Scott has thought a lot about all that might have been different had his Dad utilized the option now before the state Legislature. “I thought about his life and all he’d done and all the pain and suffering he must have gone through during that period of time and had they asked him at that point, ‘Do you want to end your life?’ You know I am not sure what he would have done but had he done so, of course, the result is evident. I wouldn’t be here now.” Howard Scott recovered and returned home to Barre to raise a family. He died in 1969 when Phil was 11. The lieutenant governor said he has “firmly made up his mind” to vote ‘no’ on the end of life bill should he have the chance.
At the time, Mary Beerworth, the director of Vermont Right to Life, said the Senate Judiciary Committee hearing on bill S. 103 saw opponents outnumber proponents by a three to one margin.
“Testimony was provided to the Senate Judiciary Committee by expert witnesses, while, the overflow crowd of opponents of the legislation filled the hallways,” she said. “A press conference was held immediately following the Judiciary Committee hearing in the Cedar Creek Room led by physicians and other medical personnel who are members of the advisory board of the Vermont Alliance for Ethical Healthcare.”
“Following the Senate Judiciary Committee hearing held this past week, the Committee Chair, Senator Dick Sears had intended to hold an up or down vote today on whether or not S. 103 (the bill that would legalize doctor-prescribed suicide) would pass out of committee and eventually head for a floor vote,” added the Vermont Alliance for Ethical Healthcare. “Sen. Sears announced to the full Senate this afternoon that S 103 will not be coming out of his committee this session. The only way it could move is to attach it to another bill which is possible, but difficult.”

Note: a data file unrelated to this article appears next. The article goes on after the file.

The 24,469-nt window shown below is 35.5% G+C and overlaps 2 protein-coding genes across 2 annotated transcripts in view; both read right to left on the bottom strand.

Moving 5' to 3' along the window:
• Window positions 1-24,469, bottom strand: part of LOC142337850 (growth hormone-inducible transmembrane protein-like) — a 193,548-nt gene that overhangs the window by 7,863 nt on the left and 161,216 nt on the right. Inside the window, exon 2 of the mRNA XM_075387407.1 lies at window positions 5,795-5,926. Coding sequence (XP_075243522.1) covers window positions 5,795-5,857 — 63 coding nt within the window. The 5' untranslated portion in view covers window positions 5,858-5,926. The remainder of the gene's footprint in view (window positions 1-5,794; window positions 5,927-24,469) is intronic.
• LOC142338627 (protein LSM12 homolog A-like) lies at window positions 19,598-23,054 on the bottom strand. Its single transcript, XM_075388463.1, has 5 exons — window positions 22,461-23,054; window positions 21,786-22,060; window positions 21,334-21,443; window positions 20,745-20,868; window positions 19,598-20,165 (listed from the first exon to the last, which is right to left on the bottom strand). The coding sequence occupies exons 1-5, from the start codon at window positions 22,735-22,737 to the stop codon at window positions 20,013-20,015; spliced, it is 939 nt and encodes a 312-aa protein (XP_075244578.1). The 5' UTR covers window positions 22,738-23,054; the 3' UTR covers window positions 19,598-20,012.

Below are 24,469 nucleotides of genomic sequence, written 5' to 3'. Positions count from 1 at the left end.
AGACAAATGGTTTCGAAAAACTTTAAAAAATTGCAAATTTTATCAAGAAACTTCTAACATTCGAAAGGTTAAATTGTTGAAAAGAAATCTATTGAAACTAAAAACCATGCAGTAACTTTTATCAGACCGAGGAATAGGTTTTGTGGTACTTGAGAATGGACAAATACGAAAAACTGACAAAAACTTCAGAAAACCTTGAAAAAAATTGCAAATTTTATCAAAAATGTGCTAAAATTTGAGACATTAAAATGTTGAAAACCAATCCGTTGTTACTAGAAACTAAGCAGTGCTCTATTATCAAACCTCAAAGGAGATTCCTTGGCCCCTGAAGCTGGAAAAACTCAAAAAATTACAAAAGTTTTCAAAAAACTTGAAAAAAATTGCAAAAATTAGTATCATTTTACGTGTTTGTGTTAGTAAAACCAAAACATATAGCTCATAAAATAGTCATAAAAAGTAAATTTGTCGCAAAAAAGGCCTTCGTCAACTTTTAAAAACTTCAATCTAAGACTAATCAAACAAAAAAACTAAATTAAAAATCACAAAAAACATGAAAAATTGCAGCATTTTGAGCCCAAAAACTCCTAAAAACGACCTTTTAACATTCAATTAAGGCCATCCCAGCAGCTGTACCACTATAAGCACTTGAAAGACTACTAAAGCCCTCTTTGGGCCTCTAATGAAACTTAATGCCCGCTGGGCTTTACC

“I think the Vermont legislature will not be in session in time to bring this up before Massachusetts votes on Nov 6th. This is a huge victory for the Alliance in Vermont and a huge obstacle we have dodged,’ it added.
Wesley J. Smith, a bioethics attorney, commented on the consequences of the defeat of the measure.
“I have heard and witnessed many such stories,” he said of Scott’s decision. “For example, my first hospice patient wanted to die right away when I first met him, and would have surely taken the pills if they could have been prescribed, he was so distraught at being a burden. Yet, a few months later he was kicked out of hospice because his condition improved.”
“The last patient I helped as a hospice volunteer died of ALS. He told me that had he been able to get to Kevorkian, he would have. Later, he was so glad to be alive. Another friend of mine with lung cancer spread to the brain was given three months to live–twelve years ago–and he’s still going strong,” he added. “Assisted suicide doesn’t just kill bodies, it destroys all hope. And in a world in which assisted suicide was legal and relatively routine, at least some would die, never knowing they would have lived–as the assisted suicide pushers patted themselves on the back for their supposed compassion.”